In you great men and warriors reposed their lives, on behalf of you
they built altars and made
vows, but never they shed blood or violence.
You that are the light that enlightens every thing,
remove the darkness brought by fears and by unawareness,
let every living creature get a beneficial ray of yours, so that they
may feel you are a friend
and a supporter in the adversities of life.
Let every adversity be an incentive for your warriors,
to show you the courage and the faith they have reposed in your
HYMN TO THE SUN BY KATHERINE SUTHERLAND
Hail to you, mighty king of the sky,
ray-bearer, light-bringer from on high.
Your beams bring life upon the earth,
heralding dawn and each day's birth.
In the East you wake, the light of dawn,
spark of the day from night reborn,
constellations flee before your path,
summon us now to the morning hearth,
of heat which wakens the growing things,
people and animals, the birds that sing,
and stir your rays through the leaves of green,
where chlorophyll rises towards the unseen,
magnetism of your powerful crown,
in joy at the heat that is beating down,
upon and around us, to nurture all life,
and thaw the cold places, frozen in strife....
MITHRAS LITURGY WITH THE ORPHIC HYMNS. BY PAYAM NABARZ
The Mithras Liturgy from the Greek magical papyri (350 C.E.) is a
text written to be used by
a solo magician or sometimes by two magicians. Toward the end of the
section of the rite its reads: `But if you want to consult the oracle
by using a fellow initiate, so
that he hears only the things spoken together with you, let him be
pure with you for seven
days and abstain from meat etc.
' 1 what follows here is to adopt
this rite for modern use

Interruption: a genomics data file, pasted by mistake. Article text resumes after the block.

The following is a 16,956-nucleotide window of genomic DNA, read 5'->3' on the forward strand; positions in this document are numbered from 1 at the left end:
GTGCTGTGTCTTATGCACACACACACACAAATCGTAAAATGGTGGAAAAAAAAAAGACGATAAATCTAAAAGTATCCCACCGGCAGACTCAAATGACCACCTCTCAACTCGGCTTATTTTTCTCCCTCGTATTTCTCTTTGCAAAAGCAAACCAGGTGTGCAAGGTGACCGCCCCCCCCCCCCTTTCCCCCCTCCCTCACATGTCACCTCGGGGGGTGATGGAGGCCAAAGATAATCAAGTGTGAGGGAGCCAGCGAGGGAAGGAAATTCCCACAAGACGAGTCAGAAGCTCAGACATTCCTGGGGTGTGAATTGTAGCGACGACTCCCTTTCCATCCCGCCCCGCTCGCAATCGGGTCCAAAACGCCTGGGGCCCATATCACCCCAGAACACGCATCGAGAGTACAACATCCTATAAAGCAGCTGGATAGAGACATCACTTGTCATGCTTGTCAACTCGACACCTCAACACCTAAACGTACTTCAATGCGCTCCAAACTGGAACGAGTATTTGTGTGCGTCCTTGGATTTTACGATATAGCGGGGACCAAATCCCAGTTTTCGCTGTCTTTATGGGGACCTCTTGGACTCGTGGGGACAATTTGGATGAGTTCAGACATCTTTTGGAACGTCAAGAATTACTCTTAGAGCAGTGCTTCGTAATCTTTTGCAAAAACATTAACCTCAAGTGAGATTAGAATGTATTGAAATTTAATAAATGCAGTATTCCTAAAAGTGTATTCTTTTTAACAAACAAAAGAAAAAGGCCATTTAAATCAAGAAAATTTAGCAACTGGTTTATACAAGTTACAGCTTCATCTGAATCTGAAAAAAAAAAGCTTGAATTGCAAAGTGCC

into a format that can be used by large groups. The ritual dynamic of
two people performing a
ceremony to that of twenty or more is radically different. This
version created here has been
used by a group of twenty people before and can be used for a group
of a hundred plus too.
The below group ceremony is to mark the Autumn Equinox (Mehergan). It
is an adaptation
of Mithras Liturgy (in translation from the Greek magical papyri),
with Hymn Lines from
Santa Prisca Mithraeum in Rome, Mithra festival of Persian Mehergan
Mystical Hymns of Orpheus (in translation from Greek, as used in the
and some creative writing and reworking on my part.
The orphic hymns are used here as they fit well with the Platonic
cosmology and are very moving hymns. We know Mithraists used the
planetary symbols, but
due to lack of sources we don't what they said during their religious
rites. The Orphic hymns
are not included due to their historical use by Mithraists, but as a
good pragmatic substitute
for the lack of material. Indeed, other appropriate planetary hymns
could also be used in their
This stellar ceremony involves number of deities: Pales (mother
earth), Mercury, Venus,
Mars, Jupiter, Moon, Sun, Saturn, Mithras. This a rite of a magical
ascent from Earth through
the seven gates, that is each of the mentioned planetary spheres and
deities, and then to stellar
constellations of the Pleiades, theGreat Bear and their associated
deities, and finally to
Mithras, the Kosmokrater (mover of cosmos).
The Pleiades deities being seven goddesses: the Fates/virgins, or
seven Egyptian Hathors
(the Cow goddess) as shown here by asps. Great Bear deities being
seven gods: black bulls,
Pole Lords of heaven. These seven male and seven female deities face
each other forming a
kind of astral choir and corridor for the last part of ascent leading
to the highest gate.
News & Reviews
-Lord of the Cosmos: Mithras, Paul, And the Gospel of Mark by Michael
-The Religion of the Mithras Cult in the Roman Empire: Mysteries of
the Unconquered Sun by Roger Beck
-The Mysteries of Mithras: The Pagan Belief That Shaped the Christian
World by Payam Nabarz
-Mithras Liturgy: Text, Translation, & Commentary (Studies & Texts in
Antiquity & Christianity, 18) by Hans Dieter Betz
-The Archaeology of Religious Hatred in the Roman and Early Medieval
-The Persian `Mar Nameh': The Zoroastrian `Book of the Snake' Omens
and Calendar and The Old Iranian Calendar by Payam Nabarz, S. H.
-Mehrparasti-dar iran, hend va rom by Saloome Rostampoor
-Mehr o Atash by Mehrdad Avesta, Compiler: Behrooz Imani.
-Threskia: Tradition of the Greek Mysteries by Evangelos Rigakis
-Traditions of the Magi: Zoroastrianism in Greek and Latin Literature
(Religions in the Graeco-Roman World S.) by Albert F. de Jong.
-Films Rome The Complete First Series.